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160 Marshal Ney

Sale price$120.00 NZD

From humble beginnings as the son of a cooper, Ney joined the Hussars and seized the opportunity presented by the French Revolution to quickly advance himself in active service. He developed a reputation for remarkable courage under fire, and despite a reluctance for promotion, was by 1800 a General. His exploits at Mannheim earned his reputation throughout the armies of France as the "Indefatigable".

With the creation of the Empire under Napoleon, Ney received his Marshal's baton.  More military success was tempered by his impetuousness which verged on insubordination and saw him frequently disgraced. During the war against Prussia, Napoleon changed his sobriquet to the "bravest of the brave".  Despite his courage and dedication to his men, his difficulties in working with the General Staff in Spain caused a recall in 1811.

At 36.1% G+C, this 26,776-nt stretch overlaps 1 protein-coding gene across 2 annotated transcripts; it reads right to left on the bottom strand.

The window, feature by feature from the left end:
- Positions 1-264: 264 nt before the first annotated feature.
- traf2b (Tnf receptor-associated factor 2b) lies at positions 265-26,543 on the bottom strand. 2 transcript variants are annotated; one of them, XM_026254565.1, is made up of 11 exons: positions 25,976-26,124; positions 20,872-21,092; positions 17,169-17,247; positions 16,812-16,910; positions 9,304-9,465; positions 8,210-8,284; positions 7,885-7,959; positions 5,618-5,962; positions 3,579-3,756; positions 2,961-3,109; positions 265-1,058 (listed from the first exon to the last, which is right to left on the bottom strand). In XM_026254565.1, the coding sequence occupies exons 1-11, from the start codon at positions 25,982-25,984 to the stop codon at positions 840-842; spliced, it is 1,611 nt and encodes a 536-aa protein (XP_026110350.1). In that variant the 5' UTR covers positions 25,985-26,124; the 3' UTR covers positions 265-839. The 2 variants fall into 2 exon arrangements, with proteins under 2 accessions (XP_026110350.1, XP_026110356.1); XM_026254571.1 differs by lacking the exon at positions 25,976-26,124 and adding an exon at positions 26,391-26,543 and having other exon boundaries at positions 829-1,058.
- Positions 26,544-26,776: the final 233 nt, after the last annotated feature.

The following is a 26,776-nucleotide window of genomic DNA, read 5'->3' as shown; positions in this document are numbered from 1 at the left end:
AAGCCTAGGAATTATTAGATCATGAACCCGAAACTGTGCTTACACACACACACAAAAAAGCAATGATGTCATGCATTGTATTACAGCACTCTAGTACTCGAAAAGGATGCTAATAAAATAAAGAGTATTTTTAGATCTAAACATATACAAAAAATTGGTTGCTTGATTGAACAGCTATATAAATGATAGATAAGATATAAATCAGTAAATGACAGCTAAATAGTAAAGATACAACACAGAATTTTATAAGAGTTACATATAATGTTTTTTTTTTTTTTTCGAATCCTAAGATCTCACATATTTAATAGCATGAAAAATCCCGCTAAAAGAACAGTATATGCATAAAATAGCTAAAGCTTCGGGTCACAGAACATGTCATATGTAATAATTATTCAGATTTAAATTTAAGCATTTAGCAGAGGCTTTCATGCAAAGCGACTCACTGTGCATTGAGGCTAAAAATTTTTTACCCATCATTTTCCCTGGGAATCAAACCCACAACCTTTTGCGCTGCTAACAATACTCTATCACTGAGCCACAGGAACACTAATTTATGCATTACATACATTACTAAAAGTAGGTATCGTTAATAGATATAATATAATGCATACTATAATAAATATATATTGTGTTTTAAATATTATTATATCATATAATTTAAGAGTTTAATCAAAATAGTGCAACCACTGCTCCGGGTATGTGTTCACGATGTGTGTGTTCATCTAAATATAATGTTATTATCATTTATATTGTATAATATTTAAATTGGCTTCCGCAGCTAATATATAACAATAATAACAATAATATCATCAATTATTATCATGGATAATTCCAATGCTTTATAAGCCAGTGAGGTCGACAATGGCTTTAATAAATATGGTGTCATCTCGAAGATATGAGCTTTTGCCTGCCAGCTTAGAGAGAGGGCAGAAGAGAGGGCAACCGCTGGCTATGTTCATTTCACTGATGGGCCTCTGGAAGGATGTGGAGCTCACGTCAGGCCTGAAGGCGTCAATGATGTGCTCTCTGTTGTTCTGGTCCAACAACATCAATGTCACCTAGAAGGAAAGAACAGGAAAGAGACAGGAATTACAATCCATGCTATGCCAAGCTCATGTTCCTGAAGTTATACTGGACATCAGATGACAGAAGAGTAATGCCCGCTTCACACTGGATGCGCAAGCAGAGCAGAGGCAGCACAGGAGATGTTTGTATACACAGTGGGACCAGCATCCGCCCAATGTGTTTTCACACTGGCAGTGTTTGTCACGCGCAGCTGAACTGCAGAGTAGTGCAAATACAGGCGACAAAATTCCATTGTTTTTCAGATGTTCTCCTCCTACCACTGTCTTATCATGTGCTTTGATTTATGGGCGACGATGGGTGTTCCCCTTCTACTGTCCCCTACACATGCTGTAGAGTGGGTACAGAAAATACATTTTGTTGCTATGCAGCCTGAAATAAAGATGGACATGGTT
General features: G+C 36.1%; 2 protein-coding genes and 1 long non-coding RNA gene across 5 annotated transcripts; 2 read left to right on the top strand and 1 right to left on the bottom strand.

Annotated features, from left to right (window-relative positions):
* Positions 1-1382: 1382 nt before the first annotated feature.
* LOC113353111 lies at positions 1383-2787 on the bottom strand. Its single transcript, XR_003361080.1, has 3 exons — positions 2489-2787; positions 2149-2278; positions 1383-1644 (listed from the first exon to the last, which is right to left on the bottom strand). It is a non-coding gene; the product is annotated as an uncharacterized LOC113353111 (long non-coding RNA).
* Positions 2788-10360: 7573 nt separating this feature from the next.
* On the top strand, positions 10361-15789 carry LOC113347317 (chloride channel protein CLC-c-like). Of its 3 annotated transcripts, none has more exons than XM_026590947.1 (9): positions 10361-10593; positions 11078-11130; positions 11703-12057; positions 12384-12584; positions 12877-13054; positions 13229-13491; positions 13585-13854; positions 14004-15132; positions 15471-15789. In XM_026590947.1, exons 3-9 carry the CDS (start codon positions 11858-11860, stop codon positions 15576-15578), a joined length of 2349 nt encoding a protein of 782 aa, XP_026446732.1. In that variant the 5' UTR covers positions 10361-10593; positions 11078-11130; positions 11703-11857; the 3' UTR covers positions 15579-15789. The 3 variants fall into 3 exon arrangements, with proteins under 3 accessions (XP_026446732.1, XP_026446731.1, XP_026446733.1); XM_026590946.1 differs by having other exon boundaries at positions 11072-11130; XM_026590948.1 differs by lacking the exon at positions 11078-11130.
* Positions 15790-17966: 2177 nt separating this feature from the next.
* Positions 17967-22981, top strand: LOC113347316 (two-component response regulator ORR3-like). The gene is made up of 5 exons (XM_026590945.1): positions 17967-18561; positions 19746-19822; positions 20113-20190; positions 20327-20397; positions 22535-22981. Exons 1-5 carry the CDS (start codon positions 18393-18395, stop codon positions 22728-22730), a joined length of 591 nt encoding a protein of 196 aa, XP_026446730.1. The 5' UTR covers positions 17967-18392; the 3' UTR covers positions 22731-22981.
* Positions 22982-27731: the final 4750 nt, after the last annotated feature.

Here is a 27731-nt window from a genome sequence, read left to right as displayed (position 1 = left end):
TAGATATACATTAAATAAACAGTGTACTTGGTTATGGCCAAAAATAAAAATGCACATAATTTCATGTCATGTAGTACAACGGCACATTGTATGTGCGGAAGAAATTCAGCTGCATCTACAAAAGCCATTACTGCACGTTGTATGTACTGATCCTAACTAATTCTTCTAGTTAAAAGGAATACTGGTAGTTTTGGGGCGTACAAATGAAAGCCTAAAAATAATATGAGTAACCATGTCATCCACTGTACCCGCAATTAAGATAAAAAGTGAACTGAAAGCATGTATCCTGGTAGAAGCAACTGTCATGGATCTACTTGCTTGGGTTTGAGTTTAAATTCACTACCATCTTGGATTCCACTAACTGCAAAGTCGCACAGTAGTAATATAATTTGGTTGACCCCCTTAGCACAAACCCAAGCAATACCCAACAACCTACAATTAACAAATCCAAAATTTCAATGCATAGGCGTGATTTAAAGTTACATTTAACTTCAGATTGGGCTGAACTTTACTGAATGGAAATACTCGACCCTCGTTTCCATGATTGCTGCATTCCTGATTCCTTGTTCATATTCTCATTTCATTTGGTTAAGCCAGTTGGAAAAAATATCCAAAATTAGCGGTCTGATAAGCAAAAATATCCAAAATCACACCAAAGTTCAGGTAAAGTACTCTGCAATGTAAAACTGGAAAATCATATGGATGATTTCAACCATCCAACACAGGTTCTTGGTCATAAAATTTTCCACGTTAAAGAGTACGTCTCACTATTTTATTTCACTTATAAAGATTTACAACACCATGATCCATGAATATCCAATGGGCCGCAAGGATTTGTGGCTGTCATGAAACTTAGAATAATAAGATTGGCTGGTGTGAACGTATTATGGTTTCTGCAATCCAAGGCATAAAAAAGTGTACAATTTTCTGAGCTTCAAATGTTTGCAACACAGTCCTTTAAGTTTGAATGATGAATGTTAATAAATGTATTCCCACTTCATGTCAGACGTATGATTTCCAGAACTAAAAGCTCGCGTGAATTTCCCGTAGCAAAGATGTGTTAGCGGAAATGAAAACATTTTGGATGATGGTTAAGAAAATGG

His redemption came in the Russian campaign. Earning the title "Prince of Moscow", he commanded the rearguard retreat in 1812, performing heroic actions, mobilising demoralised troops, and escaping against often overwhelmingly superior numbers.  He was the last man to cross the Neimen river into Germany.

Ney was part of the army's refusal to march against the allies in Paris in 1814, and encouraged Napoleon to abdicate to avoid civil war. He pledged allegiance to the Bourbon regime.

Napoleon's return in 1815 saw Ney rejoin him in response to popular sentiment. He was put in command of the left wing and tasked with taking Quatre Bras. He made a series of tactical errors, failing to take the position when it was lightly defended, and later charging the reserve cavalry too early.

Ney returned to Paris to witness the second abdication, was arrested and executed for treason on December 7 1815.

Ney is shown here with his mameluke sabre (a gift from Napoleon) on a rearing dark bay horse.